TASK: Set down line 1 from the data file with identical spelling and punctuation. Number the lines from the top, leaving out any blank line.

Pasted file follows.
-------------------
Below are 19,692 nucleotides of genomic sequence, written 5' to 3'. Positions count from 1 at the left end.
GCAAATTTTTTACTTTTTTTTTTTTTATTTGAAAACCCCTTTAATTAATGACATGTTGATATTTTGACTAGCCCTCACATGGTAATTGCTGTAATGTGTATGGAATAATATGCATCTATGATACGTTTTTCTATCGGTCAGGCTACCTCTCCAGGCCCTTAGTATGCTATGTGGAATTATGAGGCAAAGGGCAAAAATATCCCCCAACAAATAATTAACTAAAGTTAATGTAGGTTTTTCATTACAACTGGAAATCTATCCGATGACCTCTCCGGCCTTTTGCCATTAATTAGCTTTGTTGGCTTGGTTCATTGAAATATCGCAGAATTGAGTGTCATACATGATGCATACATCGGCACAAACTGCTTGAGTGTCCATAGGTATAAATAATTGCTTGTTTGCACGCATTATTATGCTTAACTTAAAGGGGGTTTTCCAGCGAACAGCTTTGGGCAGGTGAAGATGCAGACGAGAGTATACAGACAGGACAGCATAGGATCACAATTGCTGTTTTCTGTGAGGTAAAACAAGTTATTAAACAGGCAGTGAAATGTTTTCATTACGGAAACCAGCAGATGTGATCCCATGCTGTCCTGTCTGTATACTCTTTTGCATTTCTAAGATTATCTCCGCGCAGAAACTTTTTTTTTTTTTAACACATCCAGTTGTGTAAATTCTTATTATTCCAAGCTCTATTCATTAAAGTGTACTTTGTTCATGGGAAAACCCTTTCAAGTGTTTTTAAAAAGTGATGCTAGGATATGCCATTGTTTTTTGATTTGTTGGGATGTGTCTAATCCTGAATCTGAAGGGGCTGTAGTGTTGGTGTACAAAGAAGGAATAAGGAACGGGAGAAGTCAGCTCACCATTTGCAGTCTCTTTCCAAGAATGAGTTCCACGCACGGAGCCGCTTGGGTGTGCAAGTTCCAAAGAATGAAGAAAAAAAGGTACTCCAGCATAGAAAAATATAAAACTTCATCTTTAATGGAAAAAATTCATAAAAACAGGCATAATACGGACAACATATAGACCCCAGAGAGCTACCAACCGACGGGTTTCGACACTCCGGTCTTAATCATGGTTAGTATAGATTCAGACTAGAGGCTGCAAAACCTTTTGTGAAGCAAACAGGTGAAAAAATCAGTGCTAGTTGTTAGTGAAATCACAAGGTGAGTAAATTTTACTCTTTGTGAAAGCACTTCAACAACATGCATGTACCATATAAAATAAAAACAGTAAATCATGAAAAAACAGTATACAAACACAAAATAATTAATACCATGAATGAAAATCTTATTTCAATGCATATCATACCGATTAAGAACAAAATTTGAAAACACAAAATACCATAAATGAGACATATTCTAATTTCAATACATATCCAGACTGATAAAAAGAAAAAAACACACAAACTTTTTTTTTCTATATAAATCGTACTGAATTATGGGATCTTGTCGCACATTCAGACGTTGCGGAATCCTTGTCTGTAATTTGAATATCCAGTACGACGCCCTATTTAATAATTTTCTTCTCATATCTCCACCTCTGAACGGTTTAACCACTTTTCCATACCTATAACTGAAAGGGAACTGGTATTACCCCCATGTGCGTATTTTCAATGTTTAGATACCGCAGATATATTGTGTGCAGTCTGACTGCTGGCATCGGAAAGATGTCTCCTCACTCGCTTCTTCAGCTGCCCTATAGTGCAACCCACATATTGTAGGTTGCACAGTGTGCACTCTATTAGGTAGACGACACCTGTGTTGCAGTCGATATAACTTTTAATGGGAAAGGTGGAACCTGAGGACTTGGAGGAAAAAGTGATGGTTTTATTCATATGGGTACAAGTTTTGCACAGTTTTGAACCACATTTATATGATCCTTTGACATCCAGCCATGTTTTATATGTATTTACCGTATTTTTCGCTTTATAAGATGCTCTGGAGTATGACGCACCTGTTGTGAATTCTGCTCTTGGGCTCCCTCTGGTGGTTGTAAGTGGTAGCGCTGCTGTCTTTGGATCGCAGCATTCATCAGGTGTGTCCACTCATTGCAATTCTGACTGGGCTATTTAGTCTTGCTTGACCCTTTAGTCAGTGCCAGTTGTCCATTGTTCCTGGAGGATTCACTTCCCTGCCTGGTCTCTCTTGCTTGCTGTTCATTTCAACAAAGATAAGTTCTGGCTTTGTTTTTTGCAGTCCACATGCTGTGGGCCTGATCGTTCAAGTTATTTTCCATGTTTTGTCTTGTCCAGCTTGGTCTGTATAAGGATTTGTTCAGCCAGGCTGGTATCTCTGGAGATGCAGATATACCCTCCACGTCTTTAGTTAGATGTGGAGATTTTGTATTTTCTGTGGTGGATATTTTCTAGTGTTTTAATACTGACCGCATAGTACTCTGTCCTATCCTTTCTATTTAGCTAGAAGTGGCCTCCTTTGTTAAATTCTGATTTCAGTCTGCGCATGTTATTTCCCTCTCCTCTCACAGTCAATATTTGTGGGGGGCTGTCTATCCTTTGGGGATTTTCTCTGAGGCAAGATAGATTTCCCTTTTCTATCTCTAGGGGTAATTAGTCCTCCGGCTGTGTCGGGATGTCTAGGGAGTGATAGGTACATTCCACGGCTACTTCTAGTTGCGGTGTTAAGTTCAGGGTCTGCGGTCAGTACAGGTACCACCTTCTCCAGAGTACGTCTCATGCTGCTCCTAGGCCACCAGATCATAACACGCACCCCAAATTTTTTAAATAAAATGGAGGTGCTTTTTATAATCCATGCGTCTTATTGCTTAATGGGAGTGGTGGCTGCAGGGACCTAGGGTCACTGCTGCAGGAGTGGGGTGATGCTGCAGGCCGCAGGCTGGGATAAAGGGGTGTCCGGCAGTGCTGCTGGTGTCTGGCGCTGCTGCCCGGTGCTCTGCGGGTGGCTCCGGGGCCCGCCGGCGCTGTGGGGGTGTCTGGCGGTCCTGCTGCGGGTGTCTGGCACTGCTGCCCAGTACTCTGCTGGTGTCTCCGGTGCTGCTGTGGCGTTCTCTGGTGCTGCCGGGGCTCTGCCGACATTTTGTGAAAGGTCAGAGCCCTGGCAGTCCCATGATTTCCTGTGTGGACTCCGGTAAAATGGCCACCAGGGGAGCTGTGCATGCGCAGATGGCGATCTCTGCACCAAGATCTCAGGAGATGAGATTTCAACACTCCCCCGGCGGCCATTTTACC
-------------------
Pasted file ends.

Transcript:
Below are 19,692 nucleotides of genomic sequence, written 5' to 3'. Positions count from 1 at the left end.